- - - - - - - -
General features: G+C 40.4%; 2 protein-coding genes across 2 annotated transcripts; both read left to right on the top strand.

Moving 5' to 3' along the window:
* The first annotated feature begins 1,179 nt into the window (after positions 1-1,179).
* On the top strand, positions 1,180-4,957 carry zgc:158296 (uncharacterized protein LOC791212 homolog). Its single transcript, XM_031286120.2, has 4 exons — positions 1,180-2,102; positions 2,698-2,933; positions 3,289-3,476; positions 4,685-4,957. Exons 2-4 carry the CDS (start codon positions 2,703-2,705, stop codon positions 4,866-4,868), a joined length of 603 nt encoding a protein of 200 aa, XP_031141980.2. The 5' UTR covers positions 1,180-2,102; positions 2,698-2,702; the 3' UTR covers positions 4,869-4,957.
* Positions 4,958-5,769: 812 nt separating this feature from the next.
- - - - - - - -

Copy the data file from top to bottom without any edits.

General features: G+C 40.4%; 2 protein-coding genes across 2 annotated transcripts; both read left to right on the top strand.

Moving 5' to 3' along the window:
* The first annotated feature begins 1,179 nt into the window (after positions 1-1,179).
* On the top strand, positions 1,180-4,957 carry zgc:158296 (uncharacterized protein LOC791212 homolog). Its single transcript, XM_031286120.2, has 4 exons — positions 1,180-2,102; positions 2,698-2,933; positions 3,289-3,476; positions 4,685-4,957. Exons 2-4 carry the CDS (start codon positions 2,703-2,705, stop codon positions 4,866-4,868), a joined length of 603 nt encoding a protein of 200 aa, XP_031141980.2. The 5' UTR covers positions 1,180-2,102; positions 2,698-2,702; the 3' UTR covers positions 4,869-4,957.
* Positions 4,958-5,769: 812 nt separating this feature from the next.